Why the World Needs “Mystery Science Theater 3000”

in Movies, Movies & TV, Television

Image Copyright Best Brains / Comedy Central

I have something I’ve been wanting to admit for a long while. It’s high time to own up to the fact that I have a gaping hole in my geek cred, and it’s something of which I’m fairly ashamed– I didn’t get into “Mystery Science Theater 3000” until it’s a penultimate season.

I do also have a pretty good excuse, however: growing up in suburban Long Island, our basic cable package didn’t include Comedy Central. I had to wait until a visit to my grandparents in Florida to catch up on great, hilarious shows like “Dr. Katz: Professional Therapist” or “The Daily Show” in its infancy (with original host Craig Kilborn). And then suddenly, around my 18th birthday, Cablevision of Suffolk County adopted a broader selection of channels. By that point, “MST3K”, as fans call it, had already moved to the SciFi Channel, and when I stumbled upon it there late one spring night in 1998 it was an instant love affair for this lonely geek.

Related: REVIEW: “Mystery Science Theater 3000” keeps the laughs streaming with a rapid-fire Netflix reboot

My current MST3K collection
My current shrine to MST3K

The show’s premise, in a nutshell: a hapless Midwesterner is shot into space by a couple of mad scientists who force him to sit through some of the worst movies ever made while they monitor his reactions. Fortunately for the audience, his response is to build a couple of smart-aleck robots to watch (and relentlessly mock) the movies with him.

And ow, in this time of trepidation and growing political unrest, I’m extremely glad to know that a new season of “Mystery Science Theater 3000” is on its way. If anyone can funnel our current mounting distrust of authority and befuddlement at international affairs into wisecracking comedy gold, it’s the crew of the Satellite of Love.

Let’s take a look at where it all began, “In the not-too-distant future…”


During the summer after high school, I took my graduation money to the local Tower Records and purchased all the MST episodes that had been released on VHS by that point, along with a copy of the now-hard-to-find paperback “Amazing Colossal Episode Guide” to help me get acquainted with the mythology and behind-the-scenes history of the long-running series. It was worth the investment.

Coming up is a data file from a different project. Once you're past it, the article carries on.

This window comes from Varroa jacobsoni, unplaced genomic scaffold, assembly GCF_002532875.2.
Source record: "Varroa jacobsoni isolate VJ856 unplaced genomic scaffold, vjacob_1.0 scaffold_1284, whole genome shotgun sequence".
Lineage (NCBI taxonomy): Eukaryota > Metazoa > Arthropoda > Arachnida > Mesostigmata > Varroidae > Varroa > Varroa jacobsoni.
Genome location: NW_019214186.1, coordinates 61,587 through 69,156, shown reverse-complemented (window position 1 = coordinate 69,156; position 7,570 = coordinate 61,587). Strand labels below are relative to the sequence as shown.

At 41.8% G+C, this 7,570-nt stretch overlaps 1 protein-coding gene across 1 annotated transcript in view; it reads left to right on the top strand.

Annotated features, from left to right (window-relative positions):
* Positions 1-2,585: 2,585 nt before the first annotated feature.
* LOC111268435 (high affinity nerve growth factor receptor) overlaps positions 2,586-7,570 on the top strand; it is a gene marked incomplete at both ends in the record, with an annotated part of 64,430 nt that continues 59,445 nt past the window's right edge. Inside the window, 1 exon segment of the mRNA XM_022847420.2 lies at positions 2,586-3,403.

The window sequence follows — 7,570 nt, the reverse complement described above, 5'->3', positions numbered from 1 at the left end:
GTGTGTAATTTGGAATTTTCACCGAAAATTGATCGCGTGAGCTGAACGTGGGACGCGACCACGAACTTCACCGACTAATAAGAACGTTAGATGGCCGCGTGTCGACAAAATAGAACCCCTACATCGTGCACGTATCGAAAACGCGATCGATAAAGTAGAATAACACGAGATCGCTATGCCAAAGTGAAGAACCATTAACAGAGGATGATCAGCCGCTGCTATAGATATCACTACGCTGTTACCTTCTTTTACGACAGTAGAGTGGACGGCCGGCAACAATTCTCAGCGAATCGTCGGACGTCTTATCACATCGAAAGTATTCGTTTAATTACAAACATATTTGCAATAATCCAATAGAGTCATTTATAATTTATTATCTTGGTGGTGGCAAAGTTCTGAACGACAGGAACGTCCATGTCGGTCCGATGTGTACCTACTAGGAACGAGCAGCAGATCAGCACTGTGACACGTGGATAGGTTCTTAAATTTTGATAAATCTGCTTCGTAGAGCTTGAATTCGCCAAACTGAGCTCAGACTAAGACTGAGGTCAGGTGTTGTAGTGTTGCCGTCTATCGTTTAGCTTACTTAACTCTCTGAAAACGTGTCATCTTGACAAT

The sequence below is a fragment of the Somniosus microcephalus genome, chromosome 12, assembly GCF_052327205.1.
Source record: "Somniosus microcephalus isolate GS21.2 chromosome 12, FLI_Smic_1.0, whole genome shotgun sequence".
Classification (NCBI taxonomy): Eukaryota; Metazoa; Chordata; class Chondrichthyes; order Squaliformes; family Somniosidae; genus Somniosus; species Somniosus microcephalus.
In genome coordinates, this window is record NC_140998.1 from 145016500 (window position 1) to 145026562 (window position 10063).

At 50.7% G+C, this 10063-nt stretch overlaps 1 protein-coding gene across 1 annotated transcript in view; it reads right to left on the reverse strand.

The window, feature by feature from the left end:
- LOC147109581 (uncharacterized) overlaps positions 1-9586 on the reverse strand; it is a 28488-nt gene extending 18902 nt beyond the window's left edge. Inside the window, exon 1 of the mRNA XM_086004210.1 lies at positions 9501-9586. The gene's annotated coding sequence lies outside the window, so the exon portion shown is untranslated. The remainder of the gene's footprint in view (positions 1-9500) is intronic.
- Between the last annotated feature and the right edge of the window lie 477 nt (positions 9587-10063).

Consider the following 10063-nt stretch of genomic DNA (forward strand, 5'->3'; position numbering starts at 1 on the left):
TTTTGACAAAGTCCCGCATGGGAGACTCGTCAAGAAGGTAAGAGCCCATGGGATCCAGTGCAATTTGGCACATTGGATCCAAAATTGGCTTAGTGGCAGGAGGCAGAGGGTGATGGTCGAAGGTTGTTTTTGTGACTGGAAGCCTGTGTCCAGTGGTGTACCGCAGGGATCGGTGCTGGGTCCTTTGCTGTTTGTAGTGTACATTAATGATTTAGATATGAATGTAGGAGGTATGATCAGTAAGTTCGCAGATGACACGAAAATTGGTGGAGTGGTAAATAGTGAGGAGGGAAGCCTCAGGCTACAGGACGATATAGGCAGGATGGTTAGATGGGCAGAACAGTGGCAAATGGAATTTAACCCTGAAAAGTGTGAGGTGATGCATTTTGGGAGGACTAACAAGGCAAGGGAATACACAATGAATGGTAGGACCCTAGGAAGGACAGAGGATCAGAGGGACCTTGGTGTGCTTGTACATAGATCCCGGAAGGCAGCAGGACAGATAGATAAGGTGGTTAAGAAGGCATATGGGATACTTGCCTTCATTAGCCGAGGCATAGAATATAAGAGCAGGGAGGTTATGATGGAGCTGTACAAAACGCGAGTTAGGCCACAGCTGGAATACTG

In college, I met some fellow fans of the show for the first time, and later I bought bootleg DVD copies of all the Joel episodes (Joel Hodgson, the show’s creator, served as host for the first hundred or so episodes before moving on and being replaced on-screen by head writer Mike Nelson, a move that was not without its controversy when it happened, but as a latecomer fan I appreciated both personalities).

My copy of the "Amazing Colossal Episode Guide", signed by second host Mike Nelson
My copy of the “Amazing Colossal Episode Guide”, signed by second host Mike Nelson

Long story short, “Mystery Science Theater 3000” is one of my favorite things ever, even though I missed out on most of it the first time around. I love the show’s unique brand of sarcastic humor, its giddy irreverence with regard to all things Hollywood, its small-town DIY production values, everyone in its cast, and of course those nifty-looking puppets.

“MST3K”, like “The Simpsons” before it, became a sort of comedic shorthand for a very specific view of the world. After a while, it was difficult to see someone deliver a karate chop in a cheesy movie and resist the urge to yell out “Hi-keeba!” or witness the end of a bad musical performance without giving someone the “OK” sign and remarking “It stinks!”


The early aughts represented a bit of a slow period for self-branded MSTies. After the series came to a close in 1999, its cast and crew drifted around to other projects for a while before forming two separate movie-riffing troupes: Rifftrax (starring Nelson along with second Tom Servo performer Kevin Murphy and second Crow T. Robot Bill Corbett) and the somewhat lower-profile and shorter-lived Cinematic Titanic (made up of Hodgson, original Servo Josh Weinstein, original Crow Trace Beaulieu, “TV’s” Frank Conniff, and Pearl Forrester herself, Mary Jo Pehl).

After the demise of Cinematic Titanic, Joel began to cook up another idea in secret- a relaunch of the “Mystery Science Theater 3000” we know and love, but with an all-new third cast. When the Kickstarter project launched in November of 2015, it was met with trepidation by some fans who wanted Joel or Mike to step back into the host position once again, or at least to have confirmation that the old creative team would in some way be involved.


Regardless, the campaign was a smashing success, breaking all sorts of Kickstarter records and introducing us to the next host of “MST3K”: comedian Jonah Ray of “The Meltdown” and the “Nerdist” podcast. Most backers seemed to embrace Jonah or were at the very least willing to give him a chance. I felt the same way and donated more than I’m willing to publicly admit in order to get my hands on some of the exclusive rewards and to help ensure the relaunch saw the light of day. And now, like thousands of other MSTies around the globe, I’m anxiously (but optimistically) waiting to see the results.

The eleventh season of “Mystery Science Theater 3000” is (thankfully) currently in post-production, and will debut on Netflix later this year. We’re gonna need it.


in Movies, Movies & TV, Television

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